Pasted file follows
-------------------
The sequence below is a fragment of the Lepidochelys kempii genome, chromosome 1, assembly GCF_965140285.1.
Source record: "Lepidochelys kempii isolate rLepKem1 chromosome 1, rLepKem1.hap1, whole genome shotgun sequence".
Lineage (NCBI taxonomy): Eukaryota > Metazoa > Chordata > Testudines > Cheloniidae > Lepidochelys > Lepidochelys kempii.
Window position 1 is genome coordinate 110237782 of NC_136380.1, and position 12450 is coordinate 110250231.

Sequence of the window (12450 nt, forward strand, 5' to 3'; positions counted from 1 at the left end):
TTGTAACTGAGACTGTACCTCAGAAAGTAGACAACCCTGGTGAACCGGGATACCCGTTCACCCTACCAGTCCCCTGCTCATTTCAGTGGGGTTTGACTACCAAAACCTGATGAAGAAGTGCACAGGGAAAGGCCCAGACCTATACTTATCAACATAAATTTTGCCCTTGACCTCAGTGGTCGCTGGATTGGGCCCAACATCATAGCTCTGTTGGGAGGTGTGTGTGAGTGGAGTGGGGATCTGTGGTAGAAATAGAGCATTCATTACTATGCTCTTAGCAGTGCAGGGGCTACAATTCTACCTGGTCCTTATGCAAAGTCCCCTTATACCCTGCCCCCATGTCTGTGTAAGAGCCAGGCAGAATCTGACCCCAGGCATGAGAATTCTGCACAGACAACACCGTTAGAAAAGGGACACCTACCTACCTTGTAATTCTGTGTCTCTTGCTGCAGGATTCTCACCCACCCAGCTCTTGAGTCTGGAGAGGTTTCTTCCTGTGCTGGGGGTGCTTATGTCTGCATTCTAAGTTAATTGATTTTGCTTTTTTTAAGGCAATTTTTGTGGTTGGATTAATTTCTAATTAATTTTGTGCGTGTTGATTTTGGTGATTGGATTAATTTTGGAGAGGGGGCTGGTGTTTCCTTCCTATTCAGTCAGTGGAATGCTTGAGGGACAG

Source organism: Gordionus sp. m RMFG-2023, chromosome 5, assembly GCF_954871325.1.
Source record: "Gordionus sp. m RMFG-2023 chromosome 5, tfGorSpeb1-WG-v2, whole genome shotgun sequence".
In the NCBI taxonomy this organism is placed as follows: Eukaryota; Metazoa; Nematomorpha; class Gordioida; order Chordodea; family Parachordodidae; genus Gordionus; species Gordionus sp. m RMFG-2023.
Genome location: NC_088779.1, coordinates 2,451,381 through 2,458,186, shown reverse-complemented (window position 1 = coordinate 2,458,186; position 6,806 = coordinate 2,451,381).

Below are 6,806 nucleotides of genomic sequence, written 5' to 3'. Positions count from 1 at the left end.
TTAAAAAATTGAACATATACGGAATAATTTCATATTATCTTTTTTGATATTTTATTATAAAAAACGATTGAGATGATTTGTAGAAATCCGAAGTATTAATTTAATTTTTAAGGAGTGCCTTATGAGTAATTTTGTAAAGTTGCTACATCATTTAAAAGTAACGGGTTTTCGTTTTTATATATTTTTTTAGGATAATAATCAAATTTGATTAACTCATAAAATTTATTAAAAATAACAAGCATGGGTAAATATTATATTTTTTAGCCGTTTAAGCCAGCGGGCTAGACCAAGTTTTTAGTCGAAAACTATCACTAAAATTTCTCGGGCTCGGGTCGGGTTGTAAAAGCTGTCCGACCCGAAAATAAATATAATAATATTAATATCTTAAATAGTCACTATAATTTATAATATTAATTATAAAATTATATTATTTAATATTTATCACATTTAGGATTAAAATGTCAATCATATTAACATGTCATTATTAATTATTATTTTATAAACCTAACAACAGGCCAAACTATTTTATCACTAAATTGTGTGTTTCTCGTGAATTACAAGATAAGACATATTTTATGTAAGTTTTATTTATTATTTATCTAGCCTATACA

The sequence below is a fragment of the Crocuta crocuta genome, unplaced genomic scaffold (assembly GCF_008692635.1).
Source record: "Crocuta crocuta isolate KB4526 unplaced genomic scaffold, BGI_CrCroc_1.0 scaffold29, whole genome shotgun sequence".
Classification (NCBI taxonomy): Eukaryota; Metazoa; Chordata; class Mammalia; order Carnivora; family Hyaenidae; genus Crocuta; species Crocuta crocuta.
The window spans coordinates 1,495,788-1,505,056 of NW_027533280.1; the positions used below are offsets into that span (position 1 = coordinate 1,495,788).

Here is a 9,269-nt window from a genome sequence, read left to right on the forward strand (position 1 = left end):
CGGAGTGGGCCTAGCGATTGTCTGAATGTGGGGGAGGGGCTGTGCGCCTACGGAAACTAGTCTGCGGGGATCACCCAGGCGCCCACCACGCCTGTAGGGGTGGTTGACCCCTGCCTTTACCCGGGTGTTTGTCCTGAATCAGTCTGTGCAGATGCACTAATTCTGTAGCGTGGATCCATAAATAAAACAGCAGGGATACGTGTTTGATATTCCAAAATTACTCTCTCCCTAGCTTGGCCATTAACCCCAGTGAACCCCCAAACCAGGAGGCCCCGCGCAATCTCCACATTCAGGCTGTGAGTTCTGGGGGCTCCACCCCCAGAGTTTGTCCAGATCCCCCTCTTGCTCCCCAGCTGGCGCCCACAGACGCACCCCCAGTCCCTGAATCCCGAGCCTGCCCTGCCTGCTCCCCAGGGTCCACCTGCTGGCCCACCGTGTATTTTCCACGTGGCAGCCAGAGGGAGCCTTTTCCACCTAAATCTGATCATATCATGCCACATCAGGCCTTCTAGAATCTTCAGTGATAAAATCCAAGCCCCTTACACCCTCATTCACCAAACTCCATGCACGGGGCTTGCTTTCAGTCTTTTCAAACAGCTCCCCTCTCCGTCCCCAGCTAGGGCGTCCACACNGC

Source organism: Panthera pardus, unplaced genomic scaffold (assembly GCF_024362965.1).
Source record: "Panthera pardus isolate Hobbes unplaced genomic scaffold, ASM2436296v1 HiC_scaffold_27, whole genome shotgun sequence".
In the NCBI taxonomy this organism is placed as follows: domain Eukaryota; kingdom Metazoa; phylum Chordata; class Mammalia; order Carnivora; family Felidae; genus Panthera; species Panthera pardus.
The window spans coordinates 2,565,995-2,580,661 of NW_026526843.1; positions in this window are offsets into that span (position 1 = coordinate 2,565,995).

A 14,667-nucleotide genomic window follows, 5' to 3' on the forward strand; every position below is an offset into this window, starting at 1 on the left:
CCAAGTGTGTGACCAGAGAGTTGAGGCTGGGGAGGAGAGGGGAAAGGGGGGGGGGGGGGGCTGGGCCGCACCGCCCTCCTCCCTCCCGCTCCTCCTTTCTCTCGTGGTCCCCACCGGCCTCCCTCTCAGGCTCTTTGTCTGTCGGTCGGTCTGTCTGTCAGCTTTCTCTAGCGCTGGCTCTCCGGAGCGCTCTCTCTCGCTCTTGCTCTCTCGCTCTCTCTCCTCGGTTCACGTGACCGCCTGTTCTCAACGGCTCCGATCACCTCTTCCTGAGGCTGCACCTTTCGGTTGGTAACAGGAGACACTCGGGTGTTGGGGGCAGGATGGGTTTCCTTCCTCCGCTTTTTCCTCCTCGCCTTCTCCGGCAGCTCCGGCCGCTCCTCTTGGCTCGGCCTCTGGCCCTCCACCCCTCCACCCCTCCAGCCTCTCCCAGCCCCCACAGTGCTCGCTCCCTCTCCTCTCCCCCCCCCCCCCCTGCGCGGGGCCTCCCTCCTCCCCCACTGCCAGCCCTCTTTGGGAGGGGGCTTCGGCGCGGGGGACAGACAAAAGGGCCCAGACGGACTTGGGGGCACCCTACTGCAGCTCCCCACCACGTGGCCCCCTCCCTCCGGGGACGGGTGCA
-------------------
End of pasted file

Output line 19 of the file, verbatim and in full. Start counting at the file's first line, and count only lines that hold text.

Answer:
Source organism: Panthera pardus, unplaced genomic scaffold (assembly GCF_024362965.1).